Zij en Wij – Het Omarmen van de Paradox

Wat heeft hedendaagse filosofie te bieden in deze tijd waarin populisme van allerlei kanten op de loert ligt? In dit artikel ga ik in op werk van Boris Groys, Emmanuel Levinas en Bracha Ettinger om twee benaderingen van de Ander te analyseren.

Veel van de huidige politieke ontwikkelingen spelen zich af rond het fenomeen dat in de continentale filosofie wel met ‘het probleem van de Ander’ wordt aangeduid. Emmanuel Levinas omschreef dit ongeveer als volgt: Er is iets dat zich buiten mijn eigen wereld bevindt, waar ik niet langer omheen kan, waar ik iets mee moet. Het is anders, het is niet-ik. Dit probleem komt naar voren rondom het vluchtelingenvraagstuk, bij de discriminatie van vrouwen, en in Europese discussies zoals BrexitContinue reading “Zij en Wij – Het Omarmen van de Paradox”

They and Us – Embracing the Paradox

What do Boris Gorys, Giorgio Agamben and Emmanuel Levinas have to say about how we are dealing with the threat of the Other – the immigrant, the religious, the woman? They warn for an oversimplification that leads to populism, and how the best approach involves dealing with paradox.

Many of the contemporary political developments are based on a phenomenon that in continental philosophy is called ‘the problem of the Other‘. Emmanuel Levinas described this somewhat as follows: There is something outside of my own world, something which appears to me and which I can no longer ignore, I have to do something with it. It is other, it is not-I.  Continue reading “They and Us – Embracing the Paradox”

Vrouwelijke filosofe

Als vrouwelijke filosofe behoor ik tot meerdere minderheden. Dat merkte ik al op de filosofische faculteit die vol met testosteron de meningen die het hardst over de tafel vliegen toch altijd weer hogere cijfers geven. Dat ik op een keer een 10 kreeg bij een vak politieke filosofie leek mij een foute zaak, waarom kreeg die jongen die altijd overal bij was en de grootste mond had niet zoals altijd het hoogste cijfer? Tsja, er was zowaar een vrouwelijke docent die de antwoorden en mijn zoektocht naar de waarheid en het goede wel op waarde kon schatten. Misschien had ik toen iets door moeten hebben. Continue reading “Vrouwelijke filosofe”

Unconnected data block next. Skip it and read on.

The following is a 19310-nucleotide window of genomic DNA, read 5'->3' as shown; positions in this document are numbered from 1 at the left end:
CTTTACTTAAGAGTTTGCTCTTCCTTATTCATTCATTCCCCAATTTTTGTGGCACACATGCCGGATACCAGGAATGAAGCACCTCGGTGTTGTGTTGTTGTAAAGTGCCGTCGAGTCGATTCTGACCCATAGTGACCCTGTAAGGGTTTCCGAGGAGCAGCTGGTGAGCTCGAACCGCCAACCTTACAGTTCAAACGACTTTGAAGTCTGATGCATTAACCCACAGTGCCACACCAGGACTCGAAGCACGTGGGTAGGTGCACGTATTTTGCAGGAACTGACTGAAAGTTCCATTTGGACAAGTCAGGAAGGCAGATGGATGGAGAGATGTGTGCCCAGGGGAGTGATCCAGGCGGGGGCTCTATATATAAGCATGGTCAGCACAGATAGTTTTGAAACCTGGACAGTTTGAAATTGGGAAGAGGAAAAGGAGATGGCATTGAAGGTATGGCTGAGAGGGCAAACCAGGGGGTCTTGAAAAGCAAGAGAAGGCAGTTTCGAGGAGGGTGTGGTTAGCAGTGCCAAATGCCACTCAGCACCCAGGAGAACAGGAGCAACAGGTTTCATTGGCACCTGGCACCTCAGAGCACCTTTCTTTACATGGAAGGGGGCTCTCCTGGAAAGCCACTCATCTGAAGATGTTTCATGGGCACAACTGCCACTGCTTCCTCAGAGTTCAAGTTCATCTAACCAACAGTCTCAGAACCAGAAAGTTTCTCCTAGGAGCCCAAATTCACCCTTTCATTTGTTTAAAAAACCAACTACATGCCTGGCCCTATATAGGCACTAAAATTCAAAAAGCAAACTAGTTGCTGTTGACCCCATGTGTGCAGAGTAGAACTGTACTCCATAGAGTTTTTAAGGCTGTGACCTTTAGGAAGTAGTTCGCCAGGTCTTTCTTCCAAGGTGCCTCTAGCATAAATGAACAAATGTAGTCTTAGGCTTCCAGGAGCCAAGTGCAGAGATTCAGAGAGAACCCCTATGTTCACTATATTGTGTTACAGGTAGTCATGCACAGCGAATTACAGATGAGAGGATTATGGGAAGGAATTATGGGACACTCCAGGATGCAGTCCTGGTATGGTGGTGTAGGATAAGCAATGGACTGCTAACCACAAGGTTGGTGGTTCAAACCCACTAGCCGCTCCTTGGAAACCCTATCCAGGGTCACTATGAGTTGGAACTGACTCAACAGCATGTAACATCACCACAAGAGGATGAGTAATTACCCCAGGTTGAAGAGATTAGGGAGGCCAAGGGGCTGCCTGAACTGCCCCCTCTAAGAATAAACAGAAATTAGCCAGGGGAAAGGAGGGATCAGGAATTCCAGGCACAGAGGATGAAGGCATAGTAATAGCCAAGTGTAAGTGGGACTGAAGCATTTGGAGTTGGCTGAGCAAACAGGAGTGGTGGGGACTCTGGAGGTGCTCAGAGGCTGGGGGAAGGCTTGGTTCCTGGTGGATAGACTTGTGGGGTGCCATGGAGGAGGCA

I am that other

(I wonder…

… is there a limit to what can happen before we revolt
(and we continue to blame refugees)
… can truth only be mentioned in irony
(and we continue to vote out of fear for the unknown)
… who is this grand hero that ends this dark fairy tale called reality
(and we continue to put our faith in financial institutions that profit from loss)
… what can I do that does not add to suffering and misery
(and we continue to distinguish between them and us)

…) Continue reading “I am that other”

Meeting the Other – Question of one who is Home-less

Living in large metropolitan cities is not just a difference in size, compared to villages and towns that are still to be found at the countryside. There are more people.

More people means more houses, more suffering, more joy, more making love, more fighting over jobs, more food, more sewers. (It also means more books, more theatres, more pie, more languages, more colours, more… life.)

We Take (you) away from Here

But is also means more alienation. For me it means also the need to get away, to be alone. Which is sometimes easier in a city full of strangers, than in a forest in which you’re the only person alive. (Something to do with being confronted with oneself, hearing one’s own thoughts, etc. See also this article on why people prefer electric shocks over being alone with their own thoughts…)